Next Monday and Tuesday, the Indonesian Government is set to hold a symposium on the mass killings that took place in 1965-66. The government has recently been reluctant to allow open discussions about the killings, but this symposium, which will feature one of the first formal meetings between members of the Indonesian military and survivors of the horrific atrocities, has given hope to many that the country is ready to face its dark past in order to find truth and reconciliation.
But it is clear that that hope will not be easily attained. There are still many elements within the government and Indonesian civil society that want to destroy those seeking the truth about the mass killings, and they continue to be able to harass and assault anybody considered to be a “leftist” with near total impunity.
Last night, a meeting of a group called The Foundation for the Research of the 1965-1965 Killing Victims (YPKP) from across Indonesia were meeting in Bogor to prepare for next week’s symposium. Most of the group’s members are over 65 years old.
According to a Facebook post by activist and political cartoonist Toni Malakian, the YPKP meeting was raided and disbanded by members of the hardline Islamic Defenders Front (FPI) as well as members of the police and the Satpol PP (Civil Service Police).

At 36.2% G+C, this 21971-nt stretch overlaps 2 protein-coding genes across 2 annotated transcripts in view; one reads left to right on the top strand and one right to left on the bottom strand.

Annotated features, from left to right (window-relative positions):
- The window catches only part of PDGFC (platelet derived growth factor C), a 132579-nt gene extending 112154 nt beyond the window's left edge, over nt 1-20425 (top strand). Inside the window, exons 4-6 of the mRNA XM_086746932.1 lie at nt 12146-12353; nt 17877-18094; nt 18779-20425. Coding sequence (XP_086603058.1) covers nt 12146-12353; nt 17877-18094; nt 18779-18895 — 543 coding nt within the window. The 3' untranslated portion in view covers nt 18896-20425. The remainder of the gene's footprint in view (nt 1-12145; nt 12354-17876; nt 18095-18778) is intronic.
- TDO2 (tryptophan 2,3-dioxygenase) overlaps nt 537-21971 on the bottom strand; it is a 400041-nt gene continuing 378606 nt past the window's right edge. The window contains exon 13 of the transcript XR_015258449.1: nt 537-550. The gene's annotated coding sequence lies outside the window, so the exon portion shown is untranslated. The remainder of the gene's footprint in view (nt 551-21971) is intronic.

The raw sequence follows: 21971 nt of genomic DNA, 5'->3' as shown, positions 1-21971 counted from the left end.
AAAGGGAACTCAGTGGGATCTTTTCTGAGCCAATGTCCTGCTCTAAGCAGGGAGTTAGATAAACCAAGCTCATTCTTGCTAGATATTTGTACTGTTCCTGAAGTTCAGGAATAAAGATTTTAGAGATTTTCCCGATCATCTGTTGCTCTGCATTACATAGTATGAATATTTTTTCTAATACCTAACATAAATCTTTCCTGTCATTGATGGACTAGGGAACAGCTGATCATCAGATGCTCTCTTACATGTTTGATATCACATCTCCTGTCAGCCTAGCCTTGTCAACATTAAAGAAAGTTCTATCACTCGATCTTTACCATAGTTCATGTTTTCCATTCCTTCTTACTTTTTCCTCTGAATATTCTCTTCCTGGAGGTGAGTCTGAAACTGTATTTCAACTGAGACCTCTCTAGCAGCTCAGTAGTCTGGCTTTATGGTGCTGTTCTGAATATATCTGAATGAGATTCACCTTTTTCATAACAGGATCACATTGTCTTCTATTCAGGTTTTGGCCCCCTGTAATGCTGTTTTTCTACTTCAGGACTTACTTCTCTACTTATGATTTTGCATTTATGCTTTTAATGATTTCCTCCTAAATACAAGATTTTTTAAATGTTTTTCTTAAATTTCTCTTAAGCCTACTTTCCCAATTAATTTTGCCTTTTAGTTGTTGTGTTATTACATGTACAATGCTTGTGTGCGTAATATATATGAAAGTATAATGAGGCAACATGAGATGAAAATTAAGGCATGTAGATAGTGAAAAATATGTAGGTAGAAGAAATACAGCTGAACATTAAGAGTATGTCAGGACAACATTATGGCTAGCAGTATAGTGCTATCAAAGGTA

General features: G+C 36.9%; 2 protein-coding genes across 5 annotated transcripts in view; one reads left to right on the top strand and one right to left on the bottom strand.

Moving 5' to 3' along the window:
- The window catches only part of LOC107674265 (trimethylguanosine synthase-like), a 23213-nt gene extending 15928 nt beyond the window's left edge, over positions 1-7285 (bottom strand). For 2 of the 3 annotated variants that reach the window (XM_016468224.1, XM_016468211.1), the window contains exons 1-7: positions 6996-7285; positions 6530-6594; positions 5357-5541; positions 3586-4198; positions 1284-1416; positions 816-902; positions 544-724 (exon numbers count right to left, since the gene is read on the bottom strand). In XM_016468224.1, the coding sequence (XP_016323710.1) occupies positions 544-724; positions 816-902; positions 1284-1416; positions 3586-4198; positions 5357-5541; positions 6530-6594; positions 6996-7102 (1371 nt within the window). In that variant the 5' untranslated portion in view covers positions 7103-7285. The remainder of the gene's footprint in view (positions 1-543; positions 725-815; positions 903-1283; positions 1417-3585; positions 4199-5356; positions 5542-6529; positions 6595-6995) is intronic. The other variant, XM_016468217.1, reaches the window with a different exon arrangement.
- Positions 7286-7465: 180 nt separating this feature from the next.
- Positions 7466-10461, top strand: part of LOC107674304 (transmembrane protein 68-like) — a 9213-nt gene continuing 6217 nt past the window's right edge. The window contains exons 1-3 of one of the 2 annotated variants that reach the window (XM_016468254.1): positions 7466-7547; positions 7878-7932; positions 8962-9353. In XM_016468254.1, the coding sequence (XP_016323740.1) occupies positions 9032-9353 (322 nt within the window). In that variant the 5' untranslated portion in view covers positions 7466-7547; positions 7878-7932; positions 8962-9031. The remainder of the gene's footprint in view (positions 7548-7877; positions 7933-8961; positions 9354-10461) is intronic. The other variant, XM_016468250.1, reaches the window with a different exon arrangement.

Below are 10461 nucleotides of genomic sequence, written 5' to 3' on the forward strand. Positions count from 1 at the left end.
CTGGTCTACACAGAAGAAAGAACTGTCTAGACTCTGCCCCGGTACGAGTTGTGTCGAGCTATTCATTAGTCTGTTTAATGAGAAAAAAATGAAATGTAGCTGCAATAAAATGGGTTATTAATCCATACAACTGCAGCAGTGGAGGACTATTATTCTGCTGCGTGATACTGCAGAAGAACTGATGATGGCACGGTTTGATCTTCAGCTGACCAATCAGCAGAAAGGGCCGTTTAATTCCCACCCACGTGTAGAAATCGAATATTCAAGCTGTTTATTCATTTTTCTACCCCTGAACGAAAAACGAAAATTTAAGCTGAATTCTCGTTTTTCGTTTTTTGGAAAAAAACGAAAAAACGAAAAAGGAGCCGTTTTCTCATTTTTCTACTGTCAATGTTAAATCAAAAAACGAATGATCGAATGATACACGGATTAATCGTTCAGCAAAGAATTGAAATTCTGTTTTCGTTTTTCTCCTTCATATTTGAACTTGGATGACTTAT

In the post, Toni says the 60 members of YPKP felt they had to leave Bogor because of the raid so they decided to go to the offices of the Jakarta Legal Aid Institute (LBH) for housing and protection. The post asks that anybody who could donate supplies such as fans, pillows, blankets, food and medicine, to please deliver them to the LBH office.
It is absolutely disgusting that the thugs of the FPI would threaten a group of elderly people who have already experienced so much pain and tragedy in their lives. It is even more disgusting that they were apparently assisted by the police and will likely face no repercussions for it whatsoever.
The below video features Human Rights Watch Executive Director Kenneth Roth and KontraS Coordinator Haris Azhar discussing the imperative need for the Indonesian government to establish a meaningful truth and reconciliation process for the 1965-66 massacres. But if groups like FPI are allowed to keep attacking those who would seek the truth, and the police and other elements of the government allow them to get away with it, we have serious doubts that reconciliation will ever be achieved.